Kind. Innovative. Fun. Challenging. Unique.
I’m sitting at a small table surrounded by a group of enthusiastic fourth grade students. Hands are raised and waving, extending from little bodies that keep bouncing up and down in small chairs. I don’t remember ever being this anxious to have my name called to answer a question.
The question I posed to this active crew was, “What is the one word that best describes your school?”
I can’t resist the boy, who almost looks like he is in pain as his entire body contorts in a bundle of thrusting arms and shaking legs. Maybe he needs a hall pass to the restroom. No, he just wants to shout out his answer: “Amazing!” And that word perfectly defines my own experience on his campus this warm spring day in March.
As 2010 California Teacher of the Year, I am part of a validation team for the California Distinguished Schools honors program. Prior to visiting two of the schools in San Diego County, I read through their applications, which highlight the signature practices they deem as “distinguished.” The applications were impressive with some common themes, but the schools seemed very different on paper. The first, an urban elementary school, located a few miles from downtown San Diego, receives Title I funding and has historically struggled with low-test scores and parents seeking to send their kids elsewhere in the district. In the last few years, however, a dedicated faculty, administration, and group of parents worked hard to transform the school. The school community chose to become part of the International Baccalaureate (“IB”) program. The school day was restructured, and consistent and meaningful professional development and collaboration were imbedded into the school calendar. Student supports and enrichment activities now play a central role in the curriculum. And parents in the area now willingly choose for their students to attend this school.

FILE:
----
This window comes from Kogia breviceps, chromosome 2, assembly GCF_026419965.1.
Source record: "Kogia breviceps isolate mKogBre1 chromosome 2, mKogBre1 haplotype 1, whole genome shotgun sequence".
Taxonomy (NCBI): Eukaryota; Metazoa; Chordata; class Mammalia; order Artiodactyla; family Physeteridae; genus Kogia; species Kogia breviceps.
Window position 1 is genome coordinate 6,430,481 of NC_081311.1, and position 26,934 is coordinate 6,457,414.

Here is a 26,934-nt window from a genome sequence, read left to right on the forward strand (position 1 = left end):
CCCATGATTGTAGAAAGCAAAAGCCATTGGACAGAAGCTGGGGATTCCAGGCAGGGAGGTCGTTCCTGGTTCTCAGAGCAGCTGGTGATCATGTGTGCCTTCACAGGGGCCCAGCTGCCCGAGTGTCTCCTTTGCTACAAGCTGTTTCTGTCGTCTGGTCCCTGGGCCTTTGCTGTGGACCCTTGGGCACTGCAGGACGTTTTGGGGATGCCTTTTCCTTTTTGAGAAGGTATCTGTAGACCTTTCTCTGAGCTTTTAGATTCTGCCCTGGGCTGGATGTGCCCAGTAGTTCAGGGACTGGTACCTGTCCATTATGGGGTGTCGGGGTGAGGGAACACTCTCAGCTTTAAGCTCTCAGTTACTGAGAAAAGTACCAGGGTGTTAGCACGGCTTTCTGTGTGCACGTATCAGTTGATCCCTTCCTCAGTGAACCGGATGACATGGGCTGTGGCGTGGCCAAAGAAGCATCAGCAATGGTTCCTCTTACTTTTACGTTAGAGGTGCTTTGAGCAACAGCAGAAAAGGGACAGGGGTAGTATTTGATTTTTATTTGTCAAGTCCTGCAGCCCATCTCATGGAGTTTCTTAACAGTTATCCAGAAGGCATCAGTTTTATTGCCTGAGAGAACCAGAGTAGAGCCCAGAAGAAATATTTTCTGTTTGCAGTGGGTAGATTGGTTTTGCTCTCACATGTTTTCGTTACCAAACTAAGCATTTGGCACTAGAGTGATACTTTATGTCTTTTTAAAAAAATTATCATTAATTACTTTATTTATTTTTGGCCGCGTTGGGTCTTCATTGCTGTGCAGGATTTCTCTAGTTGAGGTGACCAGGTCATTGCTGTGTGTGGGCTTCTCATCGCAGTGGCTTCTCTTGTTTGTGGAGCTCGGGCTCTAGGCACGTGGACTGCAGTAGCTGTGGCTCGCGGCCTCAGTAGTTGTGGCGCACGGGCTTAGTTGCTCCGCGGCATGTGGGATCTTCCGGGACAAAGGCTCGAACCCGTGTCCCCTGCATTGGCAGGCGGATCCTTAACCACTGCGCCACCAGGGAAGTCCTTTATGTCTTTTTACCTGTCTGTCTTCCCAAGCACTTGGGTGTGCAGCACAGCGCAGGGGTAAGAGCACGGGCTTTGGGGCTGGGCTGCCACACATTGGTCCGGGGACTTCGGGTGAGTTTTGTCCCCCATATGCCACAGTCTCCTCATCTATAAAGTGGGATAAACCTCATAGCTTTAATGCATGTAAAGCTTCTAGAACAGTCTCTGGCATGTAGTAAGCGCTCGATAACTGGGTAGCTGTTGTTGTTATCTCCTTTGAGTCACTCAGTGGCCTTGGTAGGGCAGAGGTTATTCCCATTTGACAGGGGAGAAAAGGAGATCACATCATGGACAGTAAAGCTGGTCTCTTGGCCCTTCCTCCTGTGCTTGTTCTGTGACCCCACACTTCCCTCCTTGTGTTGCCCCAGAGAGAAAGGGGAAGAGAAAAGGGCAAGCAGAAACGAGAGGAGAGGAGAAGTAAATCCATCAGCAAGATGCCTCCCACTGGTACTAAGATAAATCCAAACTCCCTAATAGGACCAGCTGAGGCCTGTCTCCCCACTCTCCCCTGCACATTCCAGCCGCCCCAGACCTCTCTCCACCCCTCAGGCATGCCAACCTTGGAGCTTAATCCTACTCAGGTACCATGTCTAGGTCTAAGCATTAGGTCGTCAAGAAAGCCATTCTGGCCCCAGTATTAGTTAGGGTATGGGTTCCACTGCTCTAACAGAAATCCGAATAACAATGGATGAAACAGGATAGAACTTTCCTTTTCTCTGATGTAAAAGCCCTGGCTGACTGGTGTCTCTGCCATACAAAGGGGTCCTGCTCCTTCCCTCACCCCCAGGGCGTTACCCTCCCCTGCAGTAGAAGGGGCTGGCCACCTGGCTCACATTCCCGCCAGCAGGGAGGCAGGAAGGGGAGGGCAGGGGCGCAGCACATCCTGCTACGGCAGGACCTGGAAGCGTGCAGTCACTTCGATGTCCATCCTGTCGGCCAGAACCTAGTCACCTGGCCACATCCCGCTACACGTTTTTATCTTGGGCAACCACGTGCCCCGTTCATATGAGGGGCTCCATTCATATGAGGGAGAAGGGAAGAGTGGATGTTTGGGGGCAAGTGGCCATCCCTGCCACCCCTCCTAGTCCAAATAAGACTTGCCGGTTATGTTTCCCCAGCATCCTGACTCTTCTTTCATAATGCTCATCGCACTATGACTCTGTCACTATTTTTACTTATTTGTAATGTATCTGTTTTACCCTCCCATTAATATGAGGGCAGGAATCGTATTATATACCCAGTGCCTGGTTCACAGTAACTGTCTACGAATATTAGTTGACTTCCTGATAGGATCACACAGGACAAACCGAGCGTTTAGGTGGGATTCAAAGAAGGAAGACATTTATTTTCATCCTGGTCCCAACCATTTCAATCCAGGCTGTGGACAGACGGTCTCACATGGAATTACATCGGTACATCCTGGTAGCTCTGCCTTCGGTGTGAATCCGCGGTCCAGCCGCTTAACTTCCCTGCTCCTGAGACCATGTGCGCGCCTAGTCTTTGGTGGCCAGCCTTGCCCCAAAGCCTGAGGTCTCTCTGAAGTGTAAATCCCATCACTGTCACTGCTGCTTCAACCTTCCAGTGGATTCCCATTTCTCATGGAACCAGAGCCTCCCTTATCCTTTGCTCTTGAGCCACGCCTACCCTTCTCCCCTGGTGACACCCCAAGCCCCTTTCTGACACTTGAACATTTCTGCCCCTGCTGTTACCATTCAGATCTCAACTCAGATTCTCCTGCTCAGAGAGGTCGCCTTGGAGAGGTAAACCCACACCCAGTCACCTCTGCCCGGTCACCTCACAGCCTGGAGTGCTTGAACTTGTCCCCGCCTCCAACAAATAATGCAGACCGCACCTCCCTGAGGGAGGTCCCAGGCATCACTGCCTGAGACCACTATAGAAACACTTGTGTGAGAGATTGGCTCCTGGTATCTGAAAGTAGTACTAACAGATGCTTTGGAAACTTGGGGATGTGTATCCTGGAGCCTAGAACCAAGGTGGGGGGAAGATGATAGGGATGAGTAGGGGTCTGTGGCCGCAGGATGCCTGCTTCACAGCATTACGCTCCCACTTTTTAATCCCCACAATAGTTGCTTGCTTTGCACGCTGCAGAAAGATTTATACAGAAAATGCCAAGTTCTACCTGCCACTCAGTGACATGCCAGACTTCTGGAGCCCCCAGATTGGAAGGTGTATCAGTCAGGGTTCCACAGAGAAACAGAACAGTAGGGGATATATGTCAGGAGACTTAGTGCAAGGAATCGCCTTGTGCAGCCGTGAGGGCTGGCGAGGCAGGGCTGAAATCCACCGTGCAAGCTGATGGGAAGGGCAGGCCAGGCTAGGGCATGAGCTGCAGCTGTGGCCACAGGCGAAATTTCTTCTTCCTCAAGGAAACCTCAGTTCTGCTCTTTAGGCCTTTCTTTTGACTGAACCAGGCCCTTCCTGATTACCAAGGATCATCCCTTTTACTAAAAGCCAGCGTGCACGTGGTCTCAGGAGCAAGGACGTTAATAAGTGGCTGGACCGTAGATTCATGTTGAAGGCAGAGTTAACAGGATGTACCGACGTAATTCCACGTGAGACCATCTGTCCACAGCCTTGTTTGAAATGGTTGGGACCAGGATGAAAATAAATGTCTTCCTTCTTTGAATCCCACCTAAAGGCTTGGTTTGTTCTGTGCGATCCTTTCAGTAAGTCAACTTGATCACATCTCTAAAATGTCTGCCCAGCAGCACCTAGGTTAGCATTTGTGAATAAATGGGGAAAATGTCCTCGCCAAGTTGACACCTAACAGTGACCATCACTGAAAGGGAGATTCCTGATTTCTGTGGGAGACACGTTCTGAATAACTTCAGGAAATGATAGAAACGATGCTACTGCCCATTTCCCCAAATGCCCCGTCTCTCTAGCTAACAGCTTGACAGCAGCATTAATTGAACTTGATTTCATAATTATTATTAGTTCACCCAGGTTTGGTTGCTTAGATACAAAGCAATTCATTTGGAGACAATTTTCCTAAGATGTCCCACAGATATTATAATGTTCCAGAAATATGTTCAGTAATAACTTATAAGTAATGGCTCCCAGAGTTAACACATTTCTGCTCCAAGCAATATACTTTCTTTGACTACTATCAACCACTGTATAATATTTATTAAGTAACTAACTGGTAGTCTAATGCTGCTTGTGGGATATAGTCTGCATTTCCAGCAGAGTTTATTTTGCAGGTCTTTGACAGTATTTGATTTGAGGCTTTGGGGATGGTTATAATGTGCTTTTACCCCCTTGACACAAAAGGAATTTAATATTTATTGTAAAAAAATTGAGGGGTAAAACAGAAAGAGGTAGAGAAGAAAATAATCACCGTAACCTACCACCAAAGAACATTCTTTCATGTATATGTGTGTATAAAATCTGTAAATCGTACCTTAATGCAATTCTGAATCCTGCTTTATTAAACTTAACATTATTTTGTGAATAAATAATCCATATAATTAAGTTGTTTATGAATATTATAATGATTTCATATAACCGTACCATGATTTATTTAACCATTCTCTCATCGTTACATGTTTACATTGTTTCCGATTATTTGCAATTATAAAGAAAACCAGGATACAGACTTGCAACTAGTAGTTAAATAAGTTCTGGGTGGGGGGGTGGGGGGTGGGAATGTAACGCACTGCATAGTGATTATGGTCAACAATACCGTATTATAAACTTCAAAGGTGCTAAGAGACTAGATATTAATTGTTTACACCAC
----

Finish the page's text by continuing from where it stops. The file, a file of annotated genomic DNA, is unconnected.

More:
The other elementary school, located in a suburb north of San Diego, has scored consistently well on standardized tests. Parents are eager to send their children to this campus. A well thought-out technology plan has been implemented with each classroom equipped with projectors, computers, document cameras, and audio systems to magnify the teacher’s voice. There is also a comprehensive health and fitness program, culminating each year in a community-wide health week when students bring fruits and vegetables of various colors to share with classmates. It is not unusual on this campus to find students bragging about their purple radishes or green zucchini snacks, which are grown in the campus vegetable garden.
As I walk around the buildings on each of these two campuses, enter the classrooms, speak with the teachers, administrators, parents, and students, it is clear that these schools, seemingly so different on paper, share so much in common. There is an energy that permeates each campus. There is an eagerness to learn and a sense of empowerment seemingly shared by all stakeholders.
So often we find ourselves as a society focusing on the so-called “broken system” of education. However, I am reminded, as I sit with the fourth graders on tiny chairs in the back of a classroom, that there is much hope in the midst of this system. Great teaching, dynamic leadership, and working partnerships of schools, parents and the community abound out there.
I often call parents when their child does well in my class, not just when there is a problem. Likewise, we need to take time to highlight the successes in our world of education, not just the failures.